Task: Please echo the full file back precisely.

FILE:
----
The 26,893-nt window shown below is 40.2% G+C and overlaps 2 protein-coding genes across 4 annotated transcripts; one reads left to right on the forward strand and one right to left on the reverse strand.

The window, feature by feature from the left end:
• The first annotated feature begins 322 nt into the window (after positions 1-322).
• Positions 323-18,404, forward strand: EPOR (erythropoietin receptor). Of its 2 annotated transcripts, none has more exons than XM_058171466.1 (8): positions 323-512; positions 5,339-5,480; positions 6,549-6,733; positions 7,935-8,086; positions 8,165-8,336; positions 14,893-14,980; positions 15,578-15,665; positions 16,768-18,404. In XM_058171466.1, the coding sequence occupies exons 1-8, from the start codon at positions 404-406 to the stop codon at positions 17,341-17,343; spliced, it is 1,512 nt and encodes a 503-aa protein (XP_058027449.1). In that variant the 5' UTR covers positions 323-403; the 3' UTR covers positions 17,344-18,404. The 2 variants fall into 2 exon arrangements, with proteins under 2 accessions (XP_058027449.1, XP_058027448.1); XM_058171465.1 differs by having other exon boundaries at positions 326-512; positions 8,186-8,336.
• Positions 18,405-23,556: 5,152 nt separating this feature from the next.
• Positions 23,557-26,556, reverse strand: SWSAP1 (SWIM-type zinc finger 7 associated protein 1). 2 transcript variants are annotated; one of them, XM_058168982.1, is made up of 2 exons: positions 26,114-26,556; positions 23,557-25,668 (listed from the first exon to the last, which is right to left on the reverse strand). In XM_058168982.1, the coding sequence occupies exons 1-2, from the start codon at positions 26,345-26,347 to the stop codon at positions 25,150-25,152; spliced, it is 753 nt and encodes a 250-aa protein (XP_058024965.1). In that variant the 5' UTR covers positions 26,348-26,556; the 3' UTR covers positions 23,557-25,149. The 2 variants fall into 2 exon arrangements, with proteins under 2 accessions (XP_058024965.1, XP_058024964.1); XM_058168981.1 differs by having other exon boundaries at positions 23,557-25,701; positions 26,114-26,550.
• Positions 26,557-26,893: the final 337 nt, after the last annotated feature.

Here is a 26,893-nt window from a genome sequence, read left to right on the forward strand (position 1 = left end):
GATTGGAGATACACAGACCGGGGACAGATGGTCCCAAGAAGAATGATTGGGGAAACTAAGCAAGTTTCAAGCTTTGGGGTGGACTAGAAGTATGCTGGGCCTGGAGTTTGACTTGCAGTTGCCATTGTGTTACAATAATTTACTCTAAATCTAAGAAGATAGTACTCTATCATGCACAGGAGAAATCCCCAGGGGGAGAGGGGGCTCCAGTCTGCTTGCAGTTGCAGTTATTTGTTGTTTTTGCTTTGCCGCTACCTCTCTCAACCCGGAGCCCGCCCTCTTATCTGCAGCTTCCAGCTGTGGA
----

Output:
The 26,893-nt window shown below is 40.2% G+C and overlaps 2 protein-coding genes across 4 annotated transcripts; one reads left to right on the forward strand and one right to left on the reverse strand.

The window, feature by feature from the left end:
• The first annotated feature begins 322 nt into the window (after positions 1-322).
• Positions 323-18,404, forward strand: EPOR (erythropoietin receptor). Of its 2 annotated transcripts, none has more exons than XM_058171466.1 (8): positions 323-512; positions 5,339-5,480; positions 6,549-6,733; positions 7,935-8,086; positions 8,165-8,336; positions 14,893-14,980; positions 15,578-15,665; positions 16,768-18,404. In XM_058171466.1, the coding sequence occupies exons 1-8, from the start codon at positions 404-406 to the stop codon at positions 17,341-17,343; spliced, it is 1,512 nt and encodes a 503-aa protein (XP_058027449.1). In that variant the 5' UTR covers positions 323-403; the 3' UTR covers positions 17,344-18,404. The 2 variants fall into 2 exon arrangements, with proteins under 2 accessions (XP_058027449.1, XP_058027448.1); XM_058171465.1 differs by having other exon boundaries at positions 326-512; positions 8,186-8,336.
• Positions 18,405-23,556: 5,152 nt separating this feature from the next.
• Positions 23,557-26,556, reverse strand: SWSAP1 (SWIM-type zinc finger 7 associated protein 1). 2 transcript variants are annotated; one of them, XM_058168982.1, is made up of 2 exons: positions 26,114-26,556; positions 23,557-25,668 (listed from the first exon to the last, which is right to left on the reverse strand). In XM_058168982.1, the coding sequence occupies exons 1-2, from the start codon at positions 26,345-26,347 to the stop codon at positions 25,150-25,152; spliced, it is 753 nt and encodes a 250-aa protein (XP_058024965.1). In that variant the 5' UTR covers positions 26,348-26,556; the 3' UTR covers positions 23,557-25,149. The 2 variants fall into 2 exon arrangements, with proteins under 2 accessions (XP_058024965.1, XP_058024964.1); XM_058168981.1 differs by having other exon boundaries at positions 23,557-25,701; positions 26,114-26,550.
• Positions 26,557-26,893: the final 337 nt, after the last annotated feature.

Here is a 26,893-nt window from a genome sequence, read left to right on the forward strand (position 1 = left end):
GATTGGAGATACACAGACCGGGGACAGATGGTCCCAAGAAGAATGATTGGGGAAACTAAGCAAGTTTCAAGCTTTGGGGTGGACTAGAAGTATGCTGGGCCTGGAGTTTGACTTGCAGTTGCCATTGTGTTACAATAATTTACTCTAAATCTAAGAAGATAGTACTCTATCATGCACAGGAGAAATCCCCAGGGGGAGAGGGGGCTCCAGTCTGCTTGCAGTTGCAGTTATTTGTTGTTTTTGCTTTGCCGCTACCTCTCTCAACCCGGAGCCCGCCCTCTTATCTGCAGCTTCCAGCTGTGGA